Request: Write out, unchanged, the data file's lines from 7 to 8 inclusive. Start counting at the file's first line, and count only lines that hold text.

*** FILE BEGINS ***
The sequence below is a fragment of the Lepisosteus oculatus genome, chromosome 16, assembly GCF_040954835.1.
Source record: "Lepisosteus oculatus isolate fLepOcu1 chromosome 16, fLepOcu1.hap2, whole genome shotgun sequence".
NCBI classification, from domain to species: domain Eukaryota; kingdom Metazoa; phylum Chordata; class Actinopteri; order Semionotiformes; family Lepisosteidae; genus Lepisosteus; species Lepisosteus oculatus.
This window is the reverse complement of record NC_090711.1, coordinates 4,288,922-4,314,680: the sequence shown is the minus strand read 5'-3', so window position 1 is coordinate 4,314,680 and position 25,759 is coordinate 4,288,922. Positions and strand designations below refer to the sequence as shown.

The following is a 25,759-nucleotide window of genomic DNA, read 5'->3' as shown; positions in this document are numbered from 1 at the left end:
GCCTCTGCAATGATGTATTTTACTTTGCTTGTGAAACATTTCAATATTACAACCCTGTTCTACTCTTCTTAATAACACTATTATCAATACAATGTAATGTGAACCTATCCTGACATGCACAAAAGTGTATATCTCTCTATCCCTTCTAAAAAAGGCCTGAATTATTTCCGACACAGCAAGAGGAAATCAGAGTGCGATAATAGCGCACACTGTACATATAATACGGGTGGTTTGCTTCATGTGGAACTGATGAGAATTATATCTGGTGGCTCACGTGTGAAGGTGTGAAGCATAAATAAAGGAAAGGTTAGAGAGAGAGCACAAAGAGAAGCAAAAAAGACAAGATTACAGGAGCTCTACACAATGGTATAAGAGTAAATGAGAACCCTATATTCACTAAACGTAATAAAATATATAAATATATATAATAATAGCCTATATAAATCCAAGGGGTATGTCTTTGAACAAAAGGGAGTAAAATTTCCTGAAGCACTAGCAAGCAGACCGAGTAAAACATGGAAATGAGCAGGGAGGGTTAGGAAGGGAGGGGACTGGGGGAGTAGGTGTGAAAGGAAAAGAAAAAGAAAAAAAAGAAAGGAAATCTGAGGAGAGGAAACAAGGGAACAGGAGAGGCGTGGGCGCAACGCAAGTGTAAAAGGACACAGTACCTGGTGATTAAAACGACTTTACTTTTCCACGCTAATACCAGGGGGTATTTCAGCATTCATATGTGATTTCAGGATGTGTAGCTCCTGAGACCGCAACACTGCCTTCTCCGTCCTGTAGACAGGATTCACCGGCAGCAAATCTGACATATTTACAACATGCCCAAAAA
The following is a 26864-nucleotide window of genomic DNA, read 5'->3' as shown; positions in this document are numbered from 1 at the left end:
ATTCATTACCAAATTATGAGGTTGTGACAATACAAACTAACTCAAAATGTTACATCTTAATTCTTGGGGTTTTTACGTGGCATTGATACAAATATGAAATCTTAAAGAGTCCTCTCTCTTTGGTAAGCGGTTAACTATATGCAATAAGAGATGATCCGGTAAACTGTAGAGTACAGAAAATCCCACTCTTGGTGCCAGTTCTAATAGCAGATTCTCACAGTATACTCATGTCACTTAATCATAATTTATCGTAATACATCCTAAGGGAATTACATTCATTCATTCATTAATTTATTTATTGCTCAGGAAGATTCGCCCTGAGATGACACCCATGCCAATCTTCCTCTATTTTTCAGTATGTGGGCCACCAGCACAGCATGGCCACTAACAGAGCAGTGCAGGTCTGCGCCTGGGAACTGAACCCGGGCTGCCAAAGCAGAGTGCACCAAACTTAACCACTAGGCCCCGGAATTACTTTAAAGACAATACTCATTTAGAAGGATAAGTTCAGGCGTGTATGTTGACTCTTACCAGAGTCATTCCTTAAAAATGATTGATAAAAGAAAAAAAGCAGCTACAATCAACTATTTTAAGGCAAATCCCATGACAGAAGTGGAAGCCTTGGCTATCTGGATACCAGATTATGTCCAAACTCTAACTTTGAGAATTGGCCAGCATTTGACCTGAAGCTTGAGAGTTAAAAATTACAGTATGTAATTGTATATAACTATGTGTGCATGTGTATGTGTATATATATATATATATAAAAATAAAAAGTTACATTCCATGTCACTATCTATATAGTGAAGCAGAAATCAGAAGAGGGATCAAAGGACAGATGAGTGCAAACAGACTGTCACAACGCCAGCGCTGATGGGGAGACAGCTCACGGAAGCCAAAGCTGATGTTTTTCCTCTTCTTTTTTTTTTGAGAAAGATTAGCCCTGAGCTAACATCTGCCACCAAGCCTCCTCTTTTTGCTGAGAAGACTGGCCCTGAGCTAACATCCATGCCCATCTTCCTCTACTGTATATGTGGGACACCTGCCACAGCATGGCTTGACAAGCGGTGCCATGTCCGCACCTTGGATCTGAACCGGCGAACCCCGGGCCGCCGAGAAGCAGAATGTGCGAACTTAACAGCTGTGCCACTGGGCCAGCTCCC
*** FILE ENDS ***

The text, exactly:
The following is a 26864-nucleotide window of genomic DNA, read 5'->3' as shown; positions in this document are numbered from 1 at the left end:
ATTCATTACCAAATTATGAGGTTGTGACAATACAAACTAACTCAAAATGTTACATCTTAATTCTTGGGGTTTTTACGTGGCATTGATACAAATATGAAATCTTAAAGAGTCCTCTCTCTTTGGTAAGCGGTTAACTATATGCAATAAGAGATGATCCGGTAAACTGTAGAGTACAGAAAATCCCACTCTTGGTGCCAGTTCTAATAGCAGATTCTCACAGTATACTCATGTCACTTAATCATAATTTATCGTAATACATCCTAAGGGAATTACATTCATTCATTCATTAATTTATTTATTGCTCAGGAAGATTCGCCCTGAGATGACACCCATGCCAATCTTCCTCTATTTTTCAGTATGTGGGCCACCAGCACAGCATGGCCACTAACAGAGCAGTGCAGGTCTGCGCCTGGGAACTGAACCCGGGCTGCCAAAGCAGAGTGCACCAAACTTAACCACTAGGCCCCGGAATTACTTTAAAGACAATACTCATTTAGAAGGATAAGTTCAGGCGTGTATGTTGACTCTTACCAGAGTCATTCCTTAAAAATGATTGATAAAAGAAAAAAAGCAGCTACAATCAACTATTTTAAGGCAAATCCCATGACAGAAGTGGAAGCCTTGGCTATCTGGATACCAGATTATGTCCAAACTCTAACTTTGAGAATTGGCCAGCATTTGACCTGAAGCTTGAGAGTTAAAAATTACAGTATGTAATTGTATATAACTATGTGTGCATGTGTATGTGTATATATATATATATATAAAAATAAAAAGTTACATTCCATGTCACTATCTATATAGTGAAGCAGAAATCAGAAGAGGGATCAAAGGACAGATGAGTGCAAACAGACTGTCACAACGCCAGCGCTGATGGGGAGACAGCTCACGGAAGCCAAAGCTGATGTTTTTCCTCTTCTTTTTTTTTTGAGAAAGATTAGCCCTGAGCTAACATCTGCCACCAAGCCTCCTCTTTTTGCTGAGAAGACTGGCCCTGAGCTAACATCCATGCCCATCTTCCTCTACTGTATATGTGGGACACCTGCCACAGCATGGCTTGACAAGCGGTGCCATGTCCGCACCTTGGATCTGAACCGGCGAACCCCGGGCCGCCGAGAAGCAGAATGTGCGAACTTAACAGCTGTGCCACTGGGCCAGCTCCC